Probing pocket depth (PPD) and clinical attachment level (CAL) were determined at six sites (mesiobuccal, midbuccal, distobuccal, mesiolingual, midlingual and distolingual) on all teeth using a color-coded probe (Hu-Friedy, Chicago, IL, USA). Sites that bled upon gentle probing (25 g probing force) were recorded, and the proportion of sites with bleeding on probing (BOP) was measured in each participant. The plaque control record (PCR) was measured using erythrosine staining, and was recorded with respect to their relative location to the gingival margin at four sites (mesial, distal, buccal and lingual) around each tooth22. Tongue coating status was assessed according to distribution area as follows: score 0: none visible; 1: less than one third of the tongue dorsum surface covered; 2: less than two thirds; 3: more than two thirds18. All clinical procedures were performed by four trained and calibrated dentists (A. Y., T. M., T. T. and D. E.). Intra- and inter-examiner agreement for the oral examination (tongue coating status, PPD and CAL) was good, as evaluated by kappa statistics of more than 0.8.

Detection of Candida species

We used a CHROMagar Candida medium (Kanto Chemical Corp., Inc., Tokyo, Japan) (pH 6.1) to detect Candida albicans (C. albicans), Candida tropicalis (C. tropicalis) and Candida krusei (C. krusei)21. The medium comprised (per liter) peptone (10 g), glucose (20 g), agar (15 g), chloramphenicol (0.5 g) and Chromogenic ix (2 g), and was prepared in accordance with the manufacturer’s instructions. All samples wiped from the surface of buccal mucosa and tongue dorsum using a sterilized dental mirror were plated on the medium for 48 hours at 37°C. Production of color and morphology, as described by the manufacturer, were recorded and photographs were recorded; i.e, green colonies of C. albicans, steel blue colonies of C. tropicalis and rose colored colonies of C. krusei21.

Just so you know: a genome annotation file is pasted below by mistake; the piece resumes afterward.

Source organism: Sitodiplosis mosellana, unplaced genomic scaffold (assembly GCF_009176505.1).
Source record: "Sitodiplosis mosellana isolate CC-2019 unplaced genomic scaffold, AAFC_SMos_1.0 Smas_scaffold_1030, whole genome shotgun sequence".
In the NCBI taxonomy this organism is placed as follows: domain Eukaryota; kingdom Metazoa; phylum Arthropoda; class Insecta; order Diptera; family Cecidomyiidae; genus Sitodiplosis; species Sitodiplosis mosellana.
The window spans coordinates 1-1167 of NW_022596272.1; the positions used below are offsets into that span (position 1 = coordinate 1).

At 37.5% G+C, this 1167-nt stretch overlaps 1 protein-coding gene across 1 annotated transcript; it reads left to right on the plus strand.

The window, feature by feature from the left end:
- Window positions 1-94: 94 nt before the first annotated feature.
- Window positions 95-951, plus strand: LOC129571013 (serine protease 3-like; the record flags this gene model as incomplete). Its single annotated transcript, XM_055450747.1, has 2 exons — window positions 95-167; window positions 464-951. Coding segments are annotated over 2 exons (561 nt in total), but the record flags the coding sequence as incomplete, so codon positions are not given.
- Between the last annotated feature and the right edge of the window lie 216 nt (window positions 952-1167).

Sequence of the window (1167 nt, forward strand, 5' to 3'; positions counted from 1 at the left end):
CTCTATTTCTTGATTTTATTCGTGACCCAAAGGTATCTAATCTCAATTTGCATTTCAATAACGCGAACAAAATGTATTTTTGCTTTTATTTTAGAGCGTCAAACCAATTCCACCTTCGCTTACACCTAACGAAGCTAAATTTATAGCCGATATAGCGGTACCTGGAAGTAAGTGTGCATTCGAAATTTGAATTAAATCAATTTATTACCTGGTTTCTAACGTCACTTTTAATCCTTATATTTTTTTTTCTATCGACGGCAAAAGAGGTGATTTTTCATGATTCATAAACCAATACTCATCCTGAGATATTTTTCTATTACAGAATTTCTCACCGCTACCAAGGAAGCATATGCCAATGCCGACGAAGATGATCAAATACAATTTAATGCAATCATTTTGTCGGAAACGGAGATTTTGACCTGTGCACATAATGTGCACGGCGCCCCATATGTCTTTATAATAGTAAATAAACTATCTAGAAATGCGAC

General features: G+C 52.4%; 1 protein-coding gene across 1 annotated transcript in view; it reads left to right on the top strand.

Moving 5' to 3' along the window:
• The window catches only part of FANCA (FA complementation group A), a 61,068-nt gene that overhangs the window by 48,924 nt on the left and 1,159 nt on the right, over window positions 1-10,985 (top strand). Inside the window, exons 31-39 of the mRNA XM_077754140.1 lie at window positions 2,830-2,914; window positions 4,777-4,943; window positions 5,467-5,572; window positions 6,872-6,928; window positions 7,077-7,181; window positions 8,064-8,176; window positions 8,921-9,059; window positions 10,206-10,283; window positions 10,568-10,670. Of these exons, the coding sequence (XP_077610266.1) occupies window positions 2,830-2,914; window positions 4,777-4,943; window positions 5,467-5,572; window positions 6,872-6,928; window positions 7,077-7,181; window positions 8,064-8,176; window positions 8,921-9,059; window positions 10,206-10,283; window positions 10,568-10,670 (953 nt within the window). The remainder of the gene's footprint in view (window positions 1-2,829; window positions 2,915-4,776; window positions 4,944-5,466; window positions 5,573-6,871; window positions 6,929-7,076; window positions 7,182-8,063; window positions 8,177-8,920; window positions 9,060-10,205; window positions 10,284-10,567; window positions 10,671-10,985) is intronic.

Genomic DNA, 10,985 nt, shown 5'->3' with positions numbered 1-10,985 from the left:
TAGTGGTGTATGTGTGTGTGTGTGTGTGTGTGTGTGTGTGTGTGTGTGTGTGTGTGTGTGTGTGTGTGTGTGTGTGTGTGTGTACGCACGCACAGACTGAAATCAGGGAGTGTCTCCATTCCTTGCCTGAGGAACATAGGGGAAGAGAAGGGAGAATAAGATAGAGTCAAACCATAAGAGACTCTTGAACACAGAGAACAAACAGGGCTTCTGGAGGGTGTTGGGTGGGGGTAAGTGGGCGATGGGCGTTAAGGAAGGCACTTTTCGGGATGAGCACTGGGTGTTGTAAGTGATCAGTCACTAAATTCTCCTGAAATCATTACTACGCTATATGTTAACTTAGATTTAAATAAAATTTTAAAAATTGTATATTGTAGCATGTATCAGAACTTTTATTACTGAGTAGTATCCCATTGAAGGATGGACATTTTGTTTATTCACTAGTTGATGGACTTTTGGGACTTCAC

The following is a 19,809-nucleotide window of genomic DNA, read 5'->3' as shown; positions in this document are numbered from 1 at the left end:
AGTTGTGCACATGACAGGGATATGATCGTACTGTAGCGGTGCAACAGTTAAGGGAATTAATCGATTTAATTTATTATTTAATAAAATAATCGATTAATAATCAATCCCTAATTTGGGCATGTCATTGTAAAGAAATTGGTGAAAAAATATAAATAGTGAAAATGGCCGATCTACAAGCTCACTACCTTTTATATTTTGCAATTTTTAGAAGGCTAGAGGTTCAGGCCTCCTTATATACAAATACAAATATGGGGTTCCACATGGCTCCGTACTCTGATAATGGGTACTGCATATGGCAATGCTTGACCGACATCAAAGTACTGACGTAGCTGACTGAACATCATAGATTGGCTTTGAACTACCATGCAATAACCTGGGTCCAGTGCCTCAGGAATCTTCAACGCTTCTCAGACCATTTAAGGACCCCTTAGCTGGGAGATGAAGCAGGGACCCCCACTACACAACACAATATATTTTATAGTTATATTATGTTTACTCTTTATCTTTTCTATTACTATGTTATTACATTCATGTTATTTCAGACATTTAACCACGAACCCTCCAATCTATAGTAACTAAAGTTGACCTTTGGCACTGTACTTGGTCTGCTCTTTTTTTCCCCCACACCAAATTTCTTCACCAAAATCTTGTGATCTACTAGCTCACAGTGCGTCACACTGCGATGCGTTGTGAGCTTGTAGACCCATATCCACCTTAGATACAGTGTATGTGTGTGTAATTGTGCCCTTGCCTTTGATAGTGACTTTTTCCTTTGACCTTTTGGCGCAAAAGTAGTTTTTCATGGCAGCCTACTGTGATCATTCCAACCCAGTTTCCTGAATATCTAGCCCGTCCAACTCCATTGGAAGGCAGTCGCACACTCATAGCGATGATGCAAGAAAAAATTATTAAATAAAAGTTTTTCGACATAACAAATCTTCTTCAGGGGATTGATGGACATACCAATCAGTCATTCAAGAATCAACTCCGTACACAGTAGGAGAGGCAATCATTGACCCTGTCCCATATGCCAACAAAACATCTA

Assessment of alcohol sensitivity

We used the ethanol patch test (ASK Human Care Inc., Tokyo, Japan) to assess participant genotypes28. Briefly, a patch plaster fixed on adhesive tape was attached to the inner surface of the arm for 20 minutes, and was removed in accordance with the manufacturer’s instructions. A patch area with erythema after removal was judged to be positive and alcohol sensitivity was considered to be high (ALDH2*1/*2 or *2/*2), while in the case of a negative reaction, sensitivity was considered to be low (ALDH2*1/*1).